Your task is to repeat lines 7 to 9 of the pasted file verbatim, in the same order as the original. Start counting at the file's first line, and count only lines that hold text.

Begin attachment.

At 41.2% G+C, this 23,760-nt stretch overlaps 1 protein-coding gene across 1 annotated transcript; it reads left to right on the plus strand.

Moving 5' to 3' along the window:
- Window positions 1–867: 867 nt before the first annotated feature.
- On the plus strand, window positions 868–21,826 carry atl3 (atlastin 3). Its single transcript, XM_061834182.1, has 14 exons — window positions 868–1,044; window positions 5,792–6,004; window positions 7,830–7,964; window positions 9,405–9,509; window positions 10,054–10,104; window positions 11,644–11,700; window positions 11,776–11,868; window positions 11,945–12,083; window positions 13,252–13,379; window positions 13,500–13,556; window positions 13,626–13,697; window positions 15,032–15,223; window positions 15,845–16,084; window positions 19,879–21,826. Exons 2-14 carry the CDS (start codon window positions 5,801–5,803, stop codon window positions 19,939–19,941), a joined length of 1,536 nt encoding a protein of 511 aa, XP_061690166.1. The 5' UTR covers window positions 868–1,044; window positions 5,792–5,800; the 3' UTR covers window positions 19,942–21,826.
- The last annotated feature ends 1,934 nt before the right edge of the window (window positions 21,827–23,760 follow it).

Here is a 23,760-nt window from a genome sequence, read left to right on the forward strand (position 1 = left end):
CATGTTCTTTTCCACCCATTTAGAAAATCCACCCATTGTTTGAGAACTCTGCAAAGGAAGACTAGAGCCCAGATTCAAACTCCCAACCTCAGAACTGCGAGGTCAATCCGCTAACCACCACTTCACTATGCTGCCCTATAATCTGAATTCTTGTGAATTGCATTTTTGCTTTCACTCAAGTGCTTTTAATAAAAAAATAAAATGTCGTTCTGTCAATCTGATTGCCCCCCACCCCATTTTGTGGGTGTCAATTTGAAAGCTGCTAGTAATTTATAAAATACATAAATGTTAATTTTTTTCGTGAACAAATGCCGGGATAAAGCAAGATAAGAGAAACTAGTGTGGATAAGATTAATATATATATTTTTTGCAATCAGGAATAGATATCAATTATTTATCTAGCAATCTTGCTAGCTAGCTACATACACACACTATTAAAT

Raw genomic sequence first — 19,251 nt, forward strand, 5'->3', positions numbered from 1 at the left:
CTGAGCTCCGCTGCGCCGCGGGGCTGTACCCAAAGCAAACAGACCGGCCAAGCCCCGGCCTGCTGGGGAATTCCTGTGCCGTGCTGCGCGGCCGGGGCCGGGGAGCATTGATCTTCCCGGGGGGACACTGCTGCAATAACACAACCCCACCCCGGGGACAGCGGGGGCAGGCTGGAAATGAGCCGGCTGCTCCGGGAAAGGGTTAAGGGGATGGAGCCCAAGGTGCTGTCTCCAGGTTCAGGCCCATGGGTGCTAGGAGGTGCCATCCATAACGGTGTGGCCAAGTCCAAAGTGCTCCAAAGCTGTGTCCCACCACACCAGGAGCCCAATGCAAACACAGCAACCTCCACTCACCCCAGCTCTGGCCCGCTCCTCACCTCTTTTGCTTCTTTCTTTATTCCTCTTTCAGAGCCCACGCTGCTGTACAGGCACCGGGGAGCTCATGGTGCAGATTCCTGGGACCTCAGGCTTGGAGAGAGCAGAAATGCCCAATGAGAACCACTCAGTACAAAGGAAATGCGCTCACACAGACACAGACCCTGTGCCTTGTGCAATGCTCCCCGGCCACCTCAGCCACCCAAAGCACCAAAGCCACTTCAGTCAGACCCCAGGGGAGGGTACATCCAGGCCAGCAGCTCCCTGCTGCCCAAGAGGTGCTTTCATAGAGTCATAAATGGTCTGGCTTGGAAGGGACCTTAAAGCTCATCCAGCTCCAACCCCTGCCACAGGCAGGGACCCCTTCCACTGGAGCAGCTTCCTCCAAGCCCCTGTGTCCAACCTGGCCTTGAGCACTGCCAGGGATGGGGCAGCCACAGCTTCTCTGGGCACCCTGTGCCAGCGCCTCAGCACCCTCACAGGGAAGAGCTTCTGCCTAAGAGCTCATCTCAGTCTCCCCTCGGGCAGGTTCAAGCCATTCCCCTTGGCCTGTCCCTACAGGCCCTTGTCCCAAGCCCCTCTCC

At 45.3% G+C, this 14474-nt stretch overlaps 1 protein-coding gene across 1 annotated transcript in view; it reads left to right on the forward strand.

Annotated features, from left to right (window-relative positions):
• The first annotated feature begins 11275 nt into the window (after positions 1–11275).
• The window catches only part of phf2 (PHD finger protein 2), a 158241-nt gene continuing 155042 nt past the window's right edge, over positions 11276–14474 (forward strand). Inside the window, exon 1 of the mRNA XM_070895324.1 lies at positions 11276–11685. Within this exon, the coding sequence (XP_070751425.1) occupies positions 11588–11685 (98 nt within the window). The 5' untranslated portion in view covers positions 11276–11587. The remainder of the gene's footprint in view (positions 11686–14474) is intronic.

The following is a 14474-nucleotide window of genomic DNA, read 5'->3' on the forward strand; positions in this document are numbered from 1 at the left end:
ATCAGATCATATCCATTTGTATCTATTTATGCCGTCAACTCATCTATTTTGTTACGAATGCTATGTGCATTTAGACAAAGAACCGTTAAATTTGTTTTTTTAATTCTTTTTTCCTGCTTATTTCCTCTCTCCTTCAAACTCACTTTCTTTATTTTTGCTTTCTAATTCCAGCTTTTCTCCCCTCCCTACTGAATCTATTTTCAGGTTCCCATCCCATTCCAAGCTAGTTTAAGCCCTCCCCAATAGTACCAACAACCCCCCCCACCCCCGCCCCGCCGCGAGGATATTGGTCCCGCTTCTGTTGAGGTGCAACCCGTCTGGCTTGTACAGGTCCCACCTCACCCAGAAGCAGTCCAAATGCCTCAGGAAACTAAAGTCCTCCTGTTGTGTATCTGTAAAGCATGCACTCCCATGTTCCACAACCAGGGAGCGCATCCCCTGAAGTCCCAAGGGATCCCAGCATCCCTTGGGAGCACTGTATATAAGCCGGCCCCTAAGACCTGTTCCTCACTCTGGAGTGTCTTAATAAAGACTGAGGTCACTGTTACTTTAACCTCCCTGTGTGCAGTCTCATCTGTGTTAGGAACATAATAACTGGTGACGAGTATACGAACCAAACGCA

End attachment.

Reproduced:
CATGTTCTTTTCCACCCATTTAGAAAATCCACCCATTGTTTGAGAACTCTGCAAAGGAAGACTAGAGCCCAGATTCAAACTCCCAACCTCAGAACTGCGAGGTCAATCCGCTAACCACCACTTCACTATGCTGCCCTATAATCTGAATTCTTGTGAATTGCATTTTTGCTTTCACTCAAGTGCTTTTAATAAAAAAATAAAATGTCGTTCTGTCAATCTGATTGCCCCCCACCCCATTTTGTGGGTGTCAATTTGAAAGCTGCTAGTAATTTATAAAATACATAAATGTTAATTTTTTTCGTGAACAAATGCCGGGATAAAGCAAGATAAGAGAAACTAGTGTGGATAAGATTAATATATATATTTTTTGCAATCAGGAATAGATATCAATTATTTATCTAGCAATCTTGCTAGCTAGCTACATACACACACTATTAAAT

Raw genomic sequence first — 19,251 nt, forward strand, 5'->3', positions numbered from 1 at the left:
CTGAGCTCCGCTGCGCCGCGGGGCTGTACCCAAAGCAAACAGACCGGCCAAGCCCCGGCCTGCTGGGGAATTCCTGTGCCGTGCTGCGCGGCCGGGGCCGGGGAGCATTGATCTTCCCGGGGGGACACTGCTGCAATAACACAACCCCACCCCGGGGACAGCGGGGGCAGGCTGGAAATGAGCCGGCTGCTCCGGGAAAGGGTTAAGGGGATGGAGCCCAAGGTGCTGTCTCCAGGTTCAGGCCCATGGGTGCTAGGAGGTGCCATCCATAACGGTGTGGCCAAGTCCAAAGTGCTCCAAAGCTGTGTCCCACCACACCAGGAGCCCAATGCAAACACAGCAACCTCCACTCACCCCAGCTCTGGCCCGCTCCTCACCTCTTTTGCTTCTTTCTTTATTCCTCTTTCAGAGCCCACGCTGCTGTACAGGCACCGGGGAGCTCATGGTGCAGATTCCTGGGACCTCAGGCTTGGAGAGAGCAGAAATGCCCAATGAGAACCACTCAGTACAAAGGAAATGCGCTCACACAGACACAGACCCTGTGCCTTGTGCAATGCTCCCCGGCCACCTCAGCCACCCAAAGCACCAAAGCCACTTCAGTCAGACCCCAGGGGAGGGTACATCCAGGCCAGCAGCTCCCTGCTGCCCAAGAGGTGCTTTCATAGAGTCATAAATGGTCTGGCTTGGAAGGGACCTTAAAGCTCATCCAGCTCCAACCCCTGCCACAGGCAGGGACCCCTTCCACTGGAGCAGCTTCCTCCAAGCCCCTGTGTCCAACCTGGCCTTGAGCACTGCCAGGGATGGGGCAGCCACAGCTTCTCTGGGCACCCTGTGCCAGCGCCTCAGCACCCTCACAGGGAAGAGCTTCTGCCTAAGAGCTCATCTCAGTCTCCCCTCGGGCAGGTTCAAGCCATTCCCCTTGGCCTGTCCCTACAGGCCCTTGTCCCAAGCCCCTCTCC